This month, you’ve tried green beans, peas, bananas, sweet potatoes, and avocado. You’re never a fan of the veggies right off the bat, but everything is good when it’s mixed with just a little fruit. Mommy’s still making all your food herself, milling it with the food mill (or, with the banana and avocado, mooshing it with a fork).
We’ve got some acorn and butternut squash hanging out at home, so you might get to try those soon. And chicken! Mommy and Daddy rarely cook meat at home anymore, so we bought some frozen chicken tenders especially for you, although you’re supposed to try a few more fruits and vegetables before we introduce meat.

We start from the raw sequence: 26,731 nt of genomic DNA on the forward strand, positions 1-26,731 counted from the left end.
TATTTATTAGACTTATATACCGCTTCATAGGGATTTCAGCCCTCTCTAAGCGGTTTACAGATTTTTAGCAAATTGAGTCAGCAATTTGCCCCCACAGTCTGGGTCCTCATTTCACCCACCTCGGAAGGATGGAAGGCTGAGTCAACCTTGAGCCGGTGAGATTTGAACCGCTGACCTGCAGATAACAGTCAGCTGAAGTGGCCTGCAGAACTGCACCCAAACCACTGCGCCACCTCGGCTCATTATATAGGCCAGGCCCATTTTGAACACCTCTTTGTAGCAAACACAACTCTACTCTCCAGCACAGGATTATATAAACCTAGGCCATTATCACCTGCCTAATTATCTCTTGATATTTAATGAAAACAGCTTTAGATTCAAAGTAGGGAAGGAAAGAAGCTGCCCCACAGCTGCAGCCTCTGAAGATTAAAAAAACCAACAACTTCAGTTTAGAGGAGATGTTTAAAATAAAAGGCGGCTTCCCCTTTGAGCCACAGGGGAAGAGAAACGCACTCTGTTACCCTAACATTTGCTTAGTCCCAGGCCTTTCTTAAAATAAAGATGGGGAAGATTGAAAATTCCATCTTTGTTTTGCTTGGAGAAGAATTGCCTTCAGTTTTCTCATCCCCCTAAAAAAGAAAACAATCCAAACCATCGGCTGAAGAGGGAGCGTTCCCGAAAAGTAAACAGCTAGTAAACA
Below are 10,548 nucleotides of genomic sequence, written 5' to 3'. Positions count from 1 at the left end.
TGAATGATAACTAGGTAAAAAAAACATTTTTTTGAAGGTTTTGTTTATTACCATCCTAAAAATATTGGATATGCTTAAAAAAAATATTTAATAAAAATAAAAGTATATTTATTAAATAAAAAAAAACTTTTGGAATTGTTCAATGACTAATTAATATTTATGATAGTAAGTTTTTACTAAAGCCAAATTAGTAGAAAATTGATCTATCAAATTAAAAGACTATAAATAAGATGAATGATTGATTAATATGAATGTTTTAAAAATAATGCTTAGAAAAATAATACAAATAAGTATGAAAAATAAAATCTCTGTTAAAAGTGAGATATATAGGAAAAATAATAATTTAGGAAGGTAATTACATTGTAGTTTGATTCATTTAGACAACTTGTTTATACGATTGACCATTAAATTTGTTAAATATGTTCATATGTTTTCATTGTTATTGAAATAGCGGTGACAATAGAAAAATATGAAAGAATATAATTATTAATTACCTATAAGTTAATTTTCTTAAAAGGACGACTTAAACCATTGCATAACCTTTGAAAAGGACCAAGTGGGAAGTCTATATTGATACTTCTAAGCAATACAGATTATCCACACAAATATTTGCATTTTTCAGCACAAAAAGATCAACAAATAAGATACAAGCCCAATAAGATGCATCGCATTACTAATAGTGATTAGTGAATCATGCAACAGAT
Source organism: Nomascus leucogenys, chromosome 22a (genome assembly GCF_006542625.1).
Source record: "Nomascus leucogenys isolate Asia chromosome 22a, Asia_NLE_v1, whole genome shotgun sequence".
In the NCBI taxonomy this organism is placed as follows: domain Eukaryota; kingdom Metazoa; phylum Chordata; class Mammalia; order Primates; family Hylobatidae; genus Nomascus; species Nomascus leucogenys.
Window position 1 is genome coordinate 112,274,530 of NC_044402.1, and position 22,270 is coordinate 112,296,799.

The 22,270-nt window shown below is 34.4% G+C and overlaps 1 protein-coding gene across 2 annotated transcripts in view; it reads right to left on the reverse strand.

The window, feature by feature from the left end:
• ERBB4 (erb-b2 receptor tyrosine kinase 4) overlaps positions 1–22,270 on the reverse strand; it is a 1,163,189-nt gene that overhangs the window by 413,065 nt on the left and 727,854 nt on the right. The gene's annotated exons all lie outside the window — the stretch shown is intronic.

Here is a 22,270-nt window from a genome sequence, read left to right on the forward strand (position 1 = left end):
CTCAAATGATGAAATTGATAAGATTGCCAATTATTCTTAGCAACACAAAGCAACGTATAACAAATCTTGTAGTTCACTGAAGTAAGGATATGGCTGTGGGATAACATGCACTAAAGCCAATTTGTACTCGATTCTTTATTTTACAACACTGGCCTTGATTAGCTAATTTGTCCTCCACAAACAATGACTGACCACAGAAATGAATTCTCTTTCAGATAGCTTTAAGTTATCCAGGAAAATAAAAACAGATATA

Between the formula and the solid foods, you’re gaining plenty of weight. At seven months, you weigh 18 pounds even! You’re wearing sleepers in size 9 months, and are quickly outgrowing all your six-month clothes. We’re pulling out all the clothes we’ve been saving for when you get bigger, just to be sure we don’t miss out on the narrow window when you can wear them.
Mommy and Daddy bought you a Jumperoo, and you love it. It’s nice to let you occupy yourself for a few minutes — sometimes for up to an hour! — so we can get some grown-up things done, like cleaning the house. Now, when Mommy stands you up on her lap, you like to jump instead of just standing there.
You’re also much more likely to just chill out in your Pack-N-Play for more than five minutes before you get fussy. Now that you can grab stuff that’s around you, and now that you can roll around a bit, you can keep yourself busy for a good fifteen or twenty minutes in the playpen if we need to leave you there.